BITCOIN: 10 years of digital currencies, between innovation and the need for transparency

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18 mai 2022

With a price history of just over 10 years, bitcoin is so far the best performing asset of the 21st century. Suffice it to say that an investment of $10,000 in bitcoin five years ago would have generated a compound annual rate of return of 119% and would be worth an impressive $500,000 today. A staggering result given a return that has remained positive every year for the past 7 years.

However, many investors remain reluctant to be exposed to bitcoin because of its volatility. Indeed, it was only a few days ago that bitcoin’s latest precipitous collapse, with repercussions for other cryptocurrencies as well. Although, for other investors, bitcoin’s volatility is a confirmation of its uniqueness.

Today, there are more than 18,000 cryptocurrencies and the sector is still very poorly regulated, making regulatory intervention more necessary than ever to protect investors and regulate possible abuses in a complex geopolitical scenario.

A valuable store of wealth?

Unlike fiat currencies such as the euro and the dollar, the bitcoin network does not prioritise exchange rate stability, but relies on a quantitative rule that limits supply growth but at the same time allows the free flow of capital. As a result, the price of bitcoin is a function of demand versus supply, which increases by 1.8% per year. From the point of view of the balance of supply and demand, the latter is known while much more uncertainty lies in the value of demand.

Besides being able to maintain its purchasing power over time, a good ‘store of wealth’ must also be easily exchangeable and accessible (both now and in the future). Compared to other traditional assets such as gold, art and real estate, bitcoin is much more easily exchangeable. However, with just over a decade of existence, there is insufficient evidence to credibly conclude that bitcoin, like gold, reliably offers portfolio diversification.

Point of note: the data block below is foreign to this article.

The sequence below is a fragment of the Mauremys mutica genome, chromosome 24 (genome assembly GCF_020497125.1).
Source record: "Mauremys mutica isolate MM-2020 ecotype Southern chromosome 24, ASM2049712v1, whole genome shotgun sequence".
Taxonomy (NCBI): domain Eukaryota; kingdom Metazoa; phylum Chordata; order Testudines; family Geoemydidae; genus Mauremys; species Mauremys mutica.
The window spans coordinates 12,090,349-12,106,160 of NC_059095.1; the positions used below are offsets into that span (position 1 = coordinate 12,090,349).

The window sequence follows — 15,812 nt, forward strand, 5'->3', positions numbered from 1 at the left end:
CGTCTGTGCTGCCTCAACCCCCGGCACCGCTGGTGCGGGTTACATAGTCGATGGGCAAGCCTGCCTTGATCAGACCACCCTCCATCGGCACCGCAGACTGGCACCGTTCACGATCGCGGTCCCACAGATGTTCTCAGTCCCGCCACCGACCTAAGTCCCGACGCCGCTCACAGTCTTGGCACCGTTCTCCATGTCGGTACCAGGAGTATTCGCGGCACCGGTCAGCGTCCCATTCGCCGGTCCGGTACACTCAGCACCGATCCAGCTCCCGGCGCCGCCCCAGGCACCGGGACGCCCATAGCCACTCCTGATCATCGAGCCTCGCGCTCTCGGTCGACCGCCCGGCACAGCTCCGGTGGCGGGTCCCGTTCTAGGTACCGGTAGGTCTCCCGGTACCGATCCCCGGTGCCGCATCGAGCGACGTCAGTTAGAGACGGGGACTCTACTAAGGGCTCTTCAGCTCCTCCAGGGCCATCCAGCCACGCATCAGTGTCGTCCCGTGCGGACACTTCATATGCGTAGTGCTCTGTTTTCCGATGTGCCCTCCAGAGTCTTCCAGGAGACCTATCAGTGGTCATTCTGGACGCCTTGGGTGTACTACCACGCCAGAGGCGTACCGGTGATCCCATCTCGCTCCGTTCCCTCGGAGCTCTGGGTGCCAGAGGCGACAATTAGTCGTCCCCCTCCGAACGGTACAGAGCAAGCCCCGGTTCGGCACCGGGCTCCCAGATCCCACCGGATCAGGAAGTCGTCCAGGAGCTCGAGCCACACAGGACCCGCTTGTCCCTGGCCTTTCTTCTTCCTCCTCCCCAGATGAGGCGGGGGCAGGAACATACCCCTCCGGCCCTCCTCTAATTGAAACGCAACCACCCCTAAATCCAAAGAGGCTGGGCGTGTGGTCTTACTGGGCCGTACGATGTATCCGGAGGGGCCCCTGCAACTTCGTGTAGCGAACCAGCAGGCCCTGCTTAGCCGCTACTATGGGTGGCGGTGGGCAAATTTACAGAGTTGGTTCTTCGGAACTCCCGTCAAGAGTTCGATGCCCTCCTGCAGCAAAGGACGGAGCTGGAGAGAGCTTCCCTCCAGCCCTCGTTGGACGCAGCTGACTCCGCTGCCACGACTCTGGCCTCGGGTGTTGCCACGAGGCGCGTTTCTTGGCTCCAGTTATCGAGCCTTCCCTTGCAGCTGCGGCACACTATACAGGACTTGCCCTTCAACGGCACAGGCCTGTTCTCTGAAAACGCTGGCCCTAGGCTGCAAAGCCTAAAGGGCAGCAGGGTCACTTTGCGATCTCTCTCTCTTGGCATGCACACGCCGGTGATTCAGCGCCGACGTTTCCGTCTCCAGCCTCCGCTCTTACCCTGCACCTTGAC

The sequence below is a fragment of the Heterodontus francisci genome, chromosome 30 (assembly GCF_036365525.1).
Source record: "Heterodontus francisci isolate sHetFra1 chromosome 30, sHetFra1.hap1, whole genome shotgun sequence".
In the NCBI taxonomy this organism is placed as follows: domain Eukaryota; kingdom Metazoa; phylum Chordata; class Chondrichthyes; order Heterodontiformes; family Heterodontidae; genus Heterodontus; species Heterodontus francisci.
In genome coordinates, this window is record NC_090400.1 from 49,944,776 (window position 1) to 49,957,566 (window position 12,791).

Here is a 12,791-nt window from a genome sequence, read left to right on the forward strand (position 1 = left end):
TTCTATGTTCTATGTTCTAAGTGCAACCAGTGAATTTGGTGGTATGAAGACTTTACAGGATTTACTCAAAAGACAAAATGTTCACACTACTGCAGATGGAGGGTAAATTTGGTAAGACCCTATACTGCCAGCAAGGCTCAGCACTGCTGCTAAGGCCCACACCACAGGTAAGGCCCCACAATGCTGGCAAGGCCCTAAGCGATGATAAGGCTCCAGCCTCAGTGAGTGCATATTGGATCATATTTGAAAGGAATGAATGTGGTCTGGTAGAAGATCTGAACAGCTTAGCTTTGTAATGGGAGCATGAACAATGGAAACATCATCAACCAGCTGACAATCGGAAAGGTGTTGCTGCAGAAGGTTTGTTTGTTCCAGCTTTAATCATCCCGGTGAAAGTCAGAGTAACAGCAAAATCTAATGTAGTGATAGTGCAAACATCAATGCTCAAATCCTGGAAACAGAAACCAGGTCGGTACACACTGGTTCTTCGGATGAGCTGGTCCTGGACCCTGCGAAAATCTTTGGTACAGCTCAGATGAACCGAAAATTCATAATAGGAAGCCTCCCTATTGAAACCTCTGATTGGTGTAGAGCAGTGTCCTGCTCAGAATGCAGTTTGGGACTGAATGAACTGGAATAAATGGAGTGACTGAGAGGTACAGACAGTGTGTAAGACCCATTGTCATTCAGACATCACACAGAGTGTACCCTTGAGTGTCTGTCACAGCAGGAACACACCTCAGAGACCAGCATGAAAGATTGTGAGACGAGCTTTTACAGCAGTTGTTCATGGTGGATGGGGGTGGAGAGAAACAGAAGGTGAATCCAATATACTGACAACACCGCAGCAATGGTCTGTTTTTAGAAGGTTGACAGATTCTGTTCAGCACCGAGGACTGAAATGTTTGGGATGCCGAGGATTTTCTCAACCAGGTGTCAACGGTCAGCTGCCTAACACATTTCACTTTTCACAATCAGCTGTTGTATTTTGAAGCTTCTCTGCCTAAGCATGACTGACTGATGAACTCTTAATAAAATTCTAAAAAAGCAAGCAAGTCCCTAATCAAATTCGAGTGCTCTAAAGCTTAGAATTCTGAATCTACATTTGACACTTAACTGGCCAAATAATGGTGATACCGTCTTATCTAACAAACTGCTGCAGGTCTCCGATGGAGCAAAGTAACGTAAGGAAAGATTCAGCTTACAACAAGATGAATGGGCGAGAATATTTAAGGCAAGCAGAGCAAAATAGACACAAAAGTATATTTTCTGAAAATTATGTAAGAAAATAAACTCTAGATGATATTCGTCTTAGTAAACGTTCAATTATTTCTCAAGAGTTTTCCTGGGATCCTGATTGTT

If the fundamental purpose of a store of wealth is to preserve one’s purchasing power over time, Bitcoin is more like an option, as it remains a highly volatile and speculative asset. Moreover, compared to classic stores of wealth, Bitcoin is not yet widely used as a savings instrument or store of value by various states. A case in point is El Salvador, which made Bitcoins legal tender last September.

An increasingly popular asset

However, Bitcoin is now considered a valuable store of value by investors. It is the most widely distributed asset in history outside of the dollar and the euro: in fact, over 140 million people own bitcoins. Its success has also been fostered by the support of popular personalities – Elon Musk and Jack Dorsey, among many others – who have endorsed bitcoin as a store of value.

Although there is still a large audience of sceptics, it is undeniable that in recent years the world’s largest banks, such as Goldman Sachs and JP Morgan, have been building products for their clients containing cryptocurrencies. To date, there are 14 financial players in the US that are able to offer Bitcoin ETFs according to current SEC regulations. The private sector has also shown a similar trend, with a good number of companies including bitcoin in their portfolios (Tesla, Square, MicroStrategy and many others).

The evolution of stablecoins

So-called ‘stablecoins‘ act as a bridge between the world of cryptocurrencies and the world of flat currencies. Stabecoin prices are defined as stable because they are pegged to a reserve asset such as the dollar or gold. The resulting reduced volatility, compared to cryptocurrencies like Bitcoin, makes them a more suitable form of digital currency for exchange and payments.